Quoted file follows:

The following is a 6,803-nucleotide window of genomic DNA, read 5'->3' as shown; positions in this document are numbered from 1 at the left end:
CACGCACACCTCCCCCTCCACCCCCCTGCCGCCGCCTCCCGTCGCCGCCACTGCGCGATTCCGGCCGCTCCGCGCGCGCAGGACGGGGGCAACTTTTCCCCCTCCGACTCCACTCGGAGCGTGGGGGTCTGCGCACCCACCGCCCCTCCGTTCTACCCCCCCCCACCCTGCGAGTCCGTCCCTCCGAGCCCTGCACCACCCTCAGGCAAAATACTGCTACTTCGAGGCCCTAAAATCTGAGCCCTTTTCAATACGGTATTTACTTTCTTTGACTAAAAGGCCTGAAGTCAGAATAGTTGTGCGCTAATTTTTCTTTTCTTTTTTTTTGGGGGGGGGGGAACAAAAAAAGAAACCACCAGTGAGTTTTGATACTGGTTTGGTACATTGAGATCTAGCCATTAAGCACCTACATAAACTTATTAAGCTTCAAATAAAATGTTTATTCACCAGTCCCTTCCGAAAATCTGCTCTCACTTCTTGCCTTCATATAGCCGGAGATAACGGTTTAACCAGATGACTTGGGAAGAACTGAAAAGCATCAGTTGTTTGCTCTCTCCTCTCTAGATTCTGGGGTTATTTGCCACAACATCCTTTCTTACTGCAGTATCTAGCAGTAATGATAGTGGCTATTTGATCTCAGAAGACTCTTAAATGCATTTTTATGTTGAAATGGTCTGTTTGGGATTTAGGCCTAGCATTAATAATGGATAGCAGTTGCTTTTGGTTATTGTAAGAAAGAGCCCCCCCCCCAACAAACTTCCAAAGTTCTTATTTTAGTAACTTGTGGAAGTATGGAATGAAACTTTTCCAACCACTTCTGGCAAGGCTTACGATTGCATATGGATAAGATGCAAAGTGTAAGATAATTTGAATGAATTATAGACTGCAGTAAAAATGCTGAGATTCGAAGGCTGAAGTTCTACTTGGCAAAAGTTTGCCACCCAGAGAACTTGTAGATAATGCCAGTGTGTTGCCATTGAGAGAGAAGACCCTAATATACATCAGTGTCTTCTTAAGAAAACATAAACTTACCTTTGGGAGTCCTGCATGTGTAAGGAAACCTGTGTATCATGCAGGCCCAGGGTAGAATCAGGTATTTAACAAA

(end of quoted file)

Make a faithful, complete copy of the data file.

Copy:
The following is a 6,803-nucleotide window of genomic DNA, read 5'->3' as shown; positions in this document are numbered from 1 at the left end:
CACGCACACCTCCCCCTCCACCCCCCTGCCGCCGCCTCCCGTCGCCGCCACTGCGCGATTCCGGCCGCTCCGCGCGCGCAGGACGGGGGCAACTTTTCCCCCTCCGACTCCACTCGGAGCGTGGGGGTCTGCGCACCCACCGCCCCTCCGTTCTACCCCCCCCCACCCTGCGAGTCCGTCCCTCCGAGCCCTGCACCACCCTCAGGCAAAATACTGCTACTTCGAGGCCCTAAAATCTGAGCCCTTTTCAATACGGTATTTACTTTCTTTGACTAAAAGGCCTGAAGTCAGAATAGTTGTGCGCTAATTTTTCTTTTCTTTTTTTTTGGGGGGGGGGGAACAAAAAAAGAAACCACCAGTGAGTTTTGATACTGGTTTGGTACATTGAGATCTAGCCATTAAGCACCTACATAAACTTATTAAGCTTCAAATAAAATGTTTATTCACCAGTCCCTTCCGAAAATCTGCTCTCACTTCTTGCCTTCATATAGCCGGAGATAACGGTTTAACCAGATGACTTGGGAAGAACTGAAAAGCATCAGTTGTTTGCTCTCTCCTCTCTAGATTCTGGGGTTATTTGCCACAACATCCTTTCTTACTGCAGTATCTAGCAGTAATGATAGTGGCTATTTGATCTCAGAAGACTCTTAAATGCATTTTTATGTTGAAATGGTCTGTTTGGGATTTAGGCCTAGCATTAATAATGGATAGCAGTTGCTTTTGGTTATTGTAAGAAAGAGCCCCCCCCCCAACAAACTTCCAAAGTTCTTATTTTAGTAACTTGTGGAAGTATGGAATGAAACTTTTCCAACCACTTCTGGCAAGGCTTACGATTGCATATGGATAAGATGCAAAGTGTAAGATAATTTGAATGAATTATAGACTGCAGTAAAAATGCTGAGATTCGAAGGCTGAAGTTCTACTTGGCAAAAGTTTGCCACCCAGAGAACTTGTAGATAATGCCAGTGTGTTGCCATTGAGAGAGAAGACCCTAATATACATCAGTGTCTTCTTAAGAAAACATAAACTTACCTTTGGGAGTCCTGCATGTGTAAGGAAACCTGTGTATCATGCAGGCCCAGGGTAGAATCAGGTATTTAACAAA